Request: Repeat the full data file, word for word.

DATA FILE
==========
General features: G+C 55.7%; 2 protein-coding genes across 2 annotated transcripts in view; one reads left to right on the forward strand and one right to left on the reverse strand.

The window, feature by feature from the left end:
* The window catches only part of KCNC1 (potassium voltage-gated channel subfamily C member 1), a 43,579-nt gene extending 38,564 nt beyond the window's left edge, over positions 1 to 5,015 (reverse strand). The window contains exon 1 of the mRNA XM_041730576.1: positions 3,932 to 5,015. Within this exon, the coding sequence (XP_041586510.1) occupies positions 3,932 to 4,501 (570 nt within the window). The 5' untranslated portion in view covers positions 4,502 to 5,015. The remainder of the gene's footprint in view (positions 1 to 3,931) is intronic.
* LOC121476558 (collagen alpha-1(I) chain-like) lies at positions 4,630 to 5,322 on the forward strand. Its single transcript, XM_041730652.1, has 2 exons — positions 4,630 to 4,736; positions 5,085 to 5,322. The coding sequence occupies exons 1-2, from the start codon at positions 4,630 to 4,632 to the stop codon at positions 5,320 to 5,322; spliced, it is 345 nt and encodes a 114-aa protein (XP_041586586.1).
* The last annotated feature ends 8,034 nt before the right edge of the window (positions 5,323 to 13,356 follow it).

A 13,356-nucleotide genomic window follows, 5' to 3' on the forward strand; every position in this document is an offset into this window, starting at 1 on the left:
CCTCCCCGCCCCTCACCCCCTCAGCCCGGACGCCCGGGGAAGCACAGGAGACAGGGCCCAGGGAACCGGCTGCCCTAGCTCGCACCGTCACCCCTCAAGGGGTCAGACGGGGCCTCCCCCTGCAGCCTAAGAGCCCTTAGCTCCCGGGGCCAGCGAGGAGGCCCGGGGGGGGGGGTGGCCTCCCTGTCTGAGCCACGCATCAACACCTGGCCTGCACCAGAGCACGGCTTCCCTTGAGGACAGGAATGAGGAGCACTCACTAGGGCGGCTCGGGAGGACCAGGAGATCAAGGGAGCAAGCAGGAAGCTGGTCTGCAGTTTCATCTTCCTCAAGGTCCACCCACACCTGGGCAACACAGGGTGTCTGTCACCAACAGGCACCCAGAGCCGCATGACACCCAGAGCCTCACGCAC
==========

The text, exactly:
General features: G+C 55.7%; 2 protein-coding genes across 2 annotated transcripts in view; one reads left to right on the forward strand and one right to left on the reverse strand.

The window, feature by feature from the left end:
* The window catches only part of KCNC1 (potassium voltage-gated channel subfamily C member 1), a 43,579-nt gene extending 38,564 nt beyond the window's left edge, over positions 1 to 5,015 (reverse strand). The window contains exon 1 of the mRNA XM_041730576.1: positions 3,932 to 5,015. Within this exon, the coding sequence (XP_041586510.1) occupies positions 3,932 to 4,501 (570 nt within the window). The 5' untranslated portion in view covers positions 4,502 to 5,015. The remainder of the gene's footprint in view (positions 1 to 3,931) is intronic.
* LOC121476558 (collagen alpha-1(I) chain-like) lies at positions 4,630 to 5,322 on the forward strand. Its single transcript, XM_041730652.1, has 2 exons — positions 4,630 to 4,736; positions 5,085 to 5,322. The coding sequence occupies exons 1-2, from the start codon at positions 4,630 to 4,632 to the stop codon at positions 5,320 to 5,322; spliced, it is 345 nt and encodes a 114-aa protein (XP_041586586.1).
* The last annotated feature ends 8,034 nt before the right edge of the window (positions 5,323 to 13,356 follow it).

A 13,356-nucleotide genomic window follows, 5' to 3' on the forward strand; every position in this document is an offset into this window, starting at 1 on the left:
CCTCCCCGCCCCTCACCCCCTCAGCCCGGACGCCCGGGGAAGCACAGGAGACAGGGCCCAGGGAACCGGCTGCCCTAGCTCGCACCGTCACCCCTCAAGGGGTCAGACGGGGCCTCCCCCTGCAGCCTAAGAGCCCTTAGCTCCCGGGGCCAGCGAGGAGGCCCGGGGGGGGGGGTGGCCTCCCTGTCTGAGCCACGCATCAACACCTGGCCTGCACCAGAGCACGGCTTCCCTTGAGGACAGGAATGAGGAGCACTCACTAGGGCGGCTCGGGAGGACCAGGAGATCAAGGGAGCAAGCAGGAAGCTGGTCTGCAGTTTCATCTTCCTCAAGGTCCACCCACACCTGGGCAACACAGGGTGTCTGTCACCAACAGGCACCCAGAGCCGCATGACACCCAGAGCCTCACGCAC